from the engine was so loud Caelyn actually wondered if the car was about to
explode.
 
She knew nothing about
cars, so pretty much anything seemed possible at this point.

She turned the car
off yet again and sighed deeply.
 
It
was over.
 
She had to admit that her
silly little plan had failed before it had even really started.
 
She would wait a few hours until the sun
rose, flag down a passing car and soon be headed back to Boston and all of the
ugliness that came with it.

A sense of dread
filled her stomach.
 
She opened the
car door and stepped out, walking hunched over to the grass of the shoulder and
was violently sick.
 

It occurred to her
that she’d rather be dead than go back.

She would never go
back.
 
Never.

A beam of light
struck her eyes, and she squinted, as yet another pair of headlights climbed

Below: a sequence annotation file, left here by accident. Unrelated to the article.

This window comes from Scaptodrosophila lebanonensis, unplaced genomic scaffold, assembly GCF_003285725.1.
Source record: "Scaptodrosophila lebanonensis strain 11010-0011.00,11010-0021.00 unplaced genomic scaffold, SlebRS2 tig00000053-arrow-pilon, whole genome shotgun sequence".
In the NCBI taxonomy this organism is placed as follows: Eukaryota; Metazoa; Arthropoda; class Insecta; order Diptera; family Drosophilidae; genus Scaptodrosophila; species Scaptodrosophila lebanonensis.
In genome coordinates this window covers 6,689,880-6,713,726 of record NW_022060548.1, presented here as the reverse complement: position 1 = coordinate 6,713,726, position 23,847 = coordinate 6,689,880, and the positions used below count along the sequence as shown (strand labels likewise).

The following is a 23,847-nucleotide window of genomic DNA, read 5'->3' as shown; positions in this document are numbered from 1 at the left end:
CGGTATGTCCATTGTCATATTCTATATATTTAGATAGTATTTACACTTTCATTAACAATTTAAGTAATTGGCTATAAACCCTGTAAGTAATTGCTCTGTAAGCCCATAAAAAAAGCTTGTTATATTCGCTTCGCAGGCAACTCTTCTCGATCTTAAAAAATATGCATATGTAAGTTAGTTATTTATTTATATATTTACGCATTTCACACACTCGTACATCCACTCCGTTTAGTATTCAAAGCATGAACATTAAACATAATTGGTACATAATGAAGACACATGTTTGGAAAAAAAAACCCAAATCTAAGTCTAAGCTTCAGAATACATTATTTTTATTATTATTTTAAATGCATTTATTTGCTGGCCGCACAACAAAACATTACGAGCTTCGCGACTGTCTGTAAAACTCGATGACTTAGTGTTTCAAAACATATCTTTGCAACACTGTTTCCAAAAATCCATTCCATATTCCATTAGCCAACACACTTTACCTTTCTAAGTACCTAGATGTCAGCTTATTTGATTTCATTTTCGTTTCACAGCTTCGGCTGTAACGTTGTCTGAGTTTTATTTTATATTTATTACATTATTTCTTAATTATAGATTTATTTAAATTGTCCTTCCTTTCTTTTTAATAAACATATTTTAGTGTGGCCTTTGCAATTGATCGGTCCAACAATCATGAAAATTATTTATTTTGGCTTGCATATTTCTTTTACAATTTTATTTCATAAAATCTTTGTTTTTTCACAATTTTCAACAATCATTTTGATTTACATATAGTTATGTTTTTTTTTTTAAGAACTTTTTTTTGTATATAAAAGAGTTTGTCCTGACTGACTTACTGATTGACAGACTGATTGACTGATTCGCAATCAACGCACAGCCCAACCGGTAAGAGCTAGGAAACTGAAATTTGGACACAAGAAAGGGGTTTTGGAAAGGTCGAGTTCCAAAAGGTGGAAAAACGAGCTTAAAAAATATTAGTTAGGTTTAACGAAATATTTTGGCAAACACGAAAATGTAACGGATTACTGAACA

the rise and aimed for her.
 
Once
more, her heart started pounding as the headlights approached.
 

It wasn’t a truck
this time, but an SUV, heading her way at an alarming speed.
 

For some reason, this
time she actually wanted the car to stop.
 
Well, that wasn’t quite true.
 
She wanted it to stop, but she was also terribly frightened.
 
Maybe she would luck out and it would be
a nice older couple inside.
 
Someone
visibly safe and nonthreatening.

Or perhaps this SUV
would pass by without a second glance, much the same way the trucker had gone
by not long ago.

At first, it seemed
that that was exactly what was about to happen.
 
But then, surprisingly, just a yard or
two beyond her car, the black SUV slowed down, break lights flashing and
staying on.
 
And then it pulled off
the shoulder and stopped.